Marasco & Nesselbush Wins Precedent-Setting Medical Malpractice Verdict

In a case tried by Partner Joseph P. Marasco and Associate Mark H. Grimm, a local hospital was found liable for the tragic death of an 11-day old girl. Following a six-year battle and a five-week trial, we are pleased that justice was served. A Superior Court Judge determined that the hospital and the doctors were negligent in the care they provided to the child in an emergency room setting. 

Our clients’ daughter was taken by ambulance to an area hospital after she stopped breathing at home. Despite the family’s efforts to communicate that the child had stopped breathing, this critical information was not understood, ignored or discounted by emergency room personnel. The parents speak a different language than hospital personnel, and interpreters were not provided. The child appeared well in the emergency room and was discharged. Twelve hours later, when the baby stopped breathing again, she was returned to the hospital and ultimately declared dead after brain death protocol.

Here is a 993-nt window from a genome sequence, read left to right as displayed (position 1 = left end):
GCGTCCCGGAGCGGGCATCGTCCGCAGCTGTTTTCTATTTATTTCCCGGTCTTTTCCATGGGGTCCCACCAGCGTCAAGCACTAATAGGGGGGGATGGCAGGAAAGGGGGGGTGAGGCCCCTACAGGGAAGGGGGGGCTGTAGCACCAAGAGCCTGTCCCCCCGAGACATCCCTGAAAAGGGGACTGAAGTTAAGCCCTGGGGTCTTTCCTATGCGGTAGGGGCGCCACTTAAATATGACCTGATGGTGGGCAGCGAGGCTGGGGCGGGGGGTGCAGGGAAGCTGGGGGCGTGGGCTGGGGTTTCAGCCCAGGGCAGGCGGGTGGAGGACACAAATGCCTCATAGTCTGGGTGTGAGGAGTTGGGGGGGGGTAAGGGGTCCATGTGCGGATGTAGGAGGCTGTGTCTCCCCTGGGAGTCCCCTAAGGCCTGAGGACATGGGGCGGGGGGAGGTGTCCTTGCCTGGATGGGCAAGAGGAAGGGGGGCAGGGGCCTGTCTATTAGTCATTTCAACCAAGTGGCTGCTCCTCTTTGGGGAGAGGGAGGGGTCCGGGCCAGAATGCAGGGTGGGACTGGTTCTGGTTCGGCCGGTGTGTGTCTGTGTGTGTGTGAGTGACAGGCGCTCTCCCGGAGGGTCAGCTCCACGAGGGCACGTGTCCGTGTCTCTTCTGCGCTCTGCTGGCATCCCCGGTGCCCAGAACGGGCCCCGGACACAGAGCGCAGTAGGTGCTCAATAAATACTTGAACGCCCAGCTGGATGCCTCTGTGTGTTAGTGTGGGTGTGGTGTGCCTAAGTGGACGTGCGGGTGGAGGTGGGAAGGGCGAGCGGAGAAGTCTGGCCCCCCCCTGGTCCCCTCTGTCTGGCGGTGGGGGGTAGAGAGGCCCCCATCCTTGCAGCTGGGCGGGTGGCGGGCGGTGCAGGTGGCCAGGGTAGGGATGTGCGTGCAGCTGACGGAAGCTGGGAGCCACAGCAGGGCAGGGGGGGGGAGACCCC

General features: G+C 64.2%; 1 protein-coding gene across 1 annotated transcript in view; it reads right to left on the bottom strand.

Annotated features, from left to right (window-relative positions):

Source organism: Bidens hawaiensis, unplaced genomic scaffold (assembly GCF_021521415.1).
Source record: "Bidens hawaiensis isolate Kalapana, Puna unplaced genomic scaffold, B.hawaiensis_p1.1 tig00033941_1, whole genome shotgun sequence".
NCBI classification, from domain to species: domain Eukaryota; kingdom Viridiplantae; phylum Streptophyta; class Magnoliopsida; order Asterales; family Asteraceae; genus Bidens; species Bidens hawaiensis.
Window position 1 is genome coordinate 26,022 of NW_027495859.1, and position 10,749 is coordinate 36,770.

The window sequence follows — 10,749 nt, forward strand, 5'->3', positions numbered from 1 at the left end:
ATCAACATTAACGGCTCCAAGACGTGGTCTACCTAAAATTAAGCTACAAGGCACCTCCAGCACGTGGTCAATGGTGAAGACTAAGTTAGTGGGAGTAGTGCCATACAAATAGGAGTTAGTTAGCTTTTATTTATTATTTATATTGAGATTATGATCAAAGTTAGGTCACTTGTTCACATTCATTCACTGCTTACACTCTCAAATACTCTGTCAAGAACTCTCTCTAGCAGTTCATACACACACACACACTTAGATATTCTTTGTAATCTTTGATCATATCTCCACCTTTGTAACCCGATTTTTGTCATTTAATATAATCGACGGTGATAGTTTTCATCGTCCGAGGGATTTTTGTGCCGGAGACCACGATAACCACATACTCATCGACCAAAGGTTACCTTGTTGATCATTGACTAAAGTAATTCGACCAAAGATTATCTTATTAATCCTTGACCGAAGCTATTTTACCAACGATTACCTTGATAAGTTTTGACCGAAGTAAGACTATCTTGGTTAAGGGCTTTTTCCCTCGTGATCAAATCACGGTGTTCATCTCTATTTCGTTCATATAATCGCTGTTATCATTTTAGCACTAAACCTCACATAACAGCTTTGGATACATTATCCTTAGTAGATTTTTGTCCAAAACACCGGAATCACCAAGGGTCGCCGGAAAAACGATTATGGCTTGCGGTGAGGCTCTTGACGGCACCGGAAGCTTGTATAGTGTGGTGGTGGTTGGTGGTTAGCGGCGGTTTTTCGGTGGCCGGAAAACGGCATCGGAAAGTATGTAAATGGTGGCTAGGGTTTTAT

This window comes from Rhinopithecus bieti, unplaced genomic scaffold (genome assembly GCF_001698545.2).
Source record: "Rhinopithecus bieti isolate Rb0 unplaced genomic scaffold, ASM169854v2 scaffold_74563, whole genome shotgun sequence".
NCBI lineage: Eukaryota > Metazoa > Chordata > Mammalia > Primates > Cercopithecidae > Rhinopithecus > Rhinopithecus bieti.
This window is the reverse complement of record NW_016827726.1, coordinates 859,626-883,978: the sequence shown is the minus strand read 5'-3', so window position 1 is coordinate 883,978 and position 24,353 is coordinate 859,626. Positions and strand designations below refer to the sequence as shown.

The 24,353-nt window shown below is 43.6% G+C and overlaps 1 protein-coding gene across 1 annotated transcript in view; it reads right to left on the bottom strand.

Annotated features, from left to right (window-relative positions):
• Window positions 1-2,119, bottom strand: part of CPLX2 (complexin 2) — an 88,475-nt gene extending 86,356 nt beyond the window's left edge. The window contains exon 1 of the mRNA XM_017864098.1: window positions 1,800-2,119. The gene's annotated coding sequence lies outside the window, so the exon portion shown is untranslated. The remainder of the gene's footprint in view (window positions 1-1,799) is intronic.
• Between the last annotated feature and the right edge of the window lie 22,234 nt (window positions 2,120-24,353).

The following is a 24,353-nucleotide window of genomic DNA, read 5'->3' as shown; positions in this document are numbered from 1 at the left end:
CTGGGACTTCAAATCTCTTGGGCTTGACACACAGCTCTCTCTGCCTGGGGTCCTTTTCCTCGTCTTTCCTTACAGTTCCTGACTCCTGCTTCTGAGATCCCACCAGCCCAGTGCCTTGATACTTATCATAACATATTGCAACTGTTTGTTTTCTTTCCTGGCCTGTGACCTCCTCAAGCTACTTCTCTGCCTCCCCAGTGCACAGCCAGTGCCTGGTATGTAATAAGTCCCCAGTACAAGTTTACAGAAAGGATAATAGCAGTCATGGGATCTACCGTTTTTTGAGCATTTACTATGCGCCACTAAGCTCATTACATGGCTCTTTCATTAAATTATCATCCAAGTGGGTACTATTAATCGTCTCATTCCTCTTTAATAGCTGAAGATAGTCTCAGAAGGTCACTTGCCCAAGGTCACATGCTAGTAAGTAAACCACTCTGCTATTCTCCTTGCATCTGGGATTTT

The hospital’s defense centered on the theory that the baby died due to “non-accidental suffocation” by the mother. The hospital attorneys challenged the cause of death and stated that the hospital’s doctors and nurses behaved within the standard of care in obtaining a history and discharging the baby girl. 

In reaching his conclusion, the Superior Court Justice balanced the credibility of the baby’s parents and their experts against that of the two doctors and nurses who treated the child. As part of the ruling, the Justice determined that the hospital staff negligently failed to provide the family with an interpreter and that the Spanish speaking parents deserved the chance to provide, with the help of quality translation, a complete history of the child’s symptoms. He found evidence in the hospital record that the family had attempted to explain that the child had stopped breathing. Ultimately, he ruled that the hospital failed to make a proper diagnosis and negligently discharged the child, resulting in her death. The experts’ testimony submitted by Attorneys Marasco and Grimm was deemed more credible and established that the child had met her demise due to a simple, treatable infection. The Superior Court Justice was also impressed with evidence that the hospital corporation had apparently lost or otherwise failed to provide certain medical records which were under their control. The parents were awarded nearly a million dollars.

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